Diversity, critical thinking, participation

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Joost PAUWELYN

PROFESSOR, INTERNATIONAL LAW

"Teaching at the Graduate Institute is both a blessing and a challenge. Teaching law adds to the complexity. New approaches are emerging: multidisciplinary seminars, legal clinics, use of IT. At the Graduate Institute we get the freedom to be at the cutting edge.Teaching small groups of only graduate students (Master or PhD level), who were carefully selected before admission, is a true blessing. I have taught in many institutions, both in Europe and the United States, and the overall quality and depth of a classroom at the Graduate Institute is hard to match. The students themselves add to the experience, and each year I learn a lot from them as they come from a wide variety of countries and backgrounds and often have interesting past professional and personal experience.

That diversity is also the main source of the challenge of teaching here: students come with different levels of prior knowledge, some have almost none, others have already worked in the field for half a decade; some are trained lawyers with practical litigation experience, others are economists or historians who attend their first law course.
The fact that a standard course only runs for 14 weeks, at less than two hours per week, adds to the challenge.

What makes teaching and learning in the fields that I cover special?

Firstly, ever since I joined the Graduate Institute in 2007, I have co-taught a multidisciplinary course with a colleague from another department, ranging from a law and political science take on international institutions, to a law and economics approach to trade disputes. It takes energy and communication skills to do this but if it works (and sometimes it doesn’t!) it is highly rewarding not only for the students but also for the professors. Traditionally we work so much in our disciplinary silos that merely discussing common themes together in a classroom opens surprising doors to new ways of thinking about a problem.

Secondly, most of our law students take up a career in legal practice, be it with a law firm, government, international organisation, company or NGO. By the time they start their graduate studies with us they already have many years of legal training behind them. Yet, for most students this training is limited to theoretical course work. In most law schools, especially in Europe, practical legal skills or experience are not part of the curriculum. Many of our incoming students do not even have legal writing under their belt. Somehow we assume that all of this will be learnt on the job, at the expense of future employers. I think legal educators have a role to play here too. We produce better lawyers if we also offer them hands-on practical skills of how to analyse and present a problem, how to write a legal brief, how to work in groups and interact with clients. These are the skills we focus on in the Trade and Investment Law Clinic I started in 2008. Each year, we carefully select around 15 students (not only law students) who are assigned to a specific legal project submitted to us by a real “client”. “Clients” are governments, NGOs, international organisations or small businesses who would otherwise not be able to afford a lawyer. For students it is hard work but they invariably tell me the clinic was one of their best experiences. They not only get to write a real-life legal brief and to present it orally before a distinguished audience; they also get multiple rounds of expert sessions, comments and feedback from me and other experienced people in the field. For me, as a teacher, it ensures a steady stream of ever-changing, cutting-edge problems I can supervise and work on, instead of having to teach the same seminar each year. “Clients” too are happy: they get topnotch legal work, at no cost, and get to test or spread their concerns and ideas in a worldwide network of students and professionals. Doing a successful legal clinic on international law is not easy. At the Graduate Institute we can pull it off: we have the quality and diversity of students and teaching assistants (including linguistic diversity!) and, being in Geneva, we have a rich pool of potential clients and experts to help out.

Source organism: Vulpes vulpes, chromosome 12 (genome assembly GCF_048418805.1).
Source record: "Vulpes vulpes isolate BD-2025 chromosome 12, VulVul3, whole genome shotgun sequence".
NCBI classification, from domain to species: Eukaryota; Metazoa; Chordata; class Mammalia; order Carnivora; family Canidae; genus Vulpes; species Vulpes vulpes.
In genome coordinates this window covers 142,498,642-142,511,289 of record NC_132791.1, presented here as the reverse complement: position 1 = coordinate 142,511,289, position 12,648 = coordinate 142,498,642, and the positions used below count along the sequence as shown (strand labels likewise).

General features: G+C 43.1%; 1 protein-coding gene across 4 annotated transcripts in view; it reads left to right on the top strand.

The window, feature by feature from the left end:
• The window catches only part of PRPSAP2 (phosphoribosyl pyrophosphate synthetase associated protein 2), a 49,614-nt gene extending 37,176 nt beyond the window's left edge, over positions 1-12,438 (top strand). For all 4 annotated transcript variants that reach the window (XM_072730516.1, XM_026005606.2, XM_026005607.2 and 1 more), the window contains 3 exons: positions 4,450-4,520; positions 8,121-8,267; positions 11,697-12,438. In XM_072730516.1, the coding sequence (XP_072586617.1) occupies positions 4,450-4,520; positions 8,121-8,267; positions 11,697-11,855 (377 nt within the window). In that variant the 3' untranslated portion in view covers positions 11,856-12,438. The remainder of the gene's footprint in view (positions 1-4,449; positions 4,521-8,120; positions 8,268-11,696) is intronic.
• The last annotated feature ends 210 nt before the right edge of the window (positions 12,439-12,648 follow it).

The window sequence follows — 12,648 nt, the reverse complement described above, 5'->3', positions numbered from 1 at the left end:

Thirdly, enhancing student participation and critical thinking is a key objective. A real risk with traditional classroom teaching is that we merely transfer facts from the teaching notes of the professor to the student notes of the audience, without critical internalisation. What has worked in my classroom? Dividing students in weekly “panels” whereby students “on panel” will be called upon to answer questions (otherwise, the same minority of students dominate classroom discussions week after week), having students do oral presentations themselves, introducing midterm exams on which I give feedback (this doubles my exam correction work but forces students to digest materials midterm), doing in-class quizzes using “clickers” whereby students answer multiple choice questions on a personal “clicker” box: once they have provided their (anonymous) answer to the computer (all students, even the shy ones, must answer!), students find a colleague who provided a different answer and discuss the question; after that, they get a second chance to answer the same question; invariably the percentage of correct answers increases, students are forced to apply the knowledge we covered in class to a particular fact pattern and teach each other by engaging in a group discussion.

What I would like to try next? A “flipped classroom”, where students are asked to watch an online video and/or do exercises before coming to class, and classroom time is focussed on discussion and problem solving."

This article originally appeared in Globe No. 16, Autumn 2015.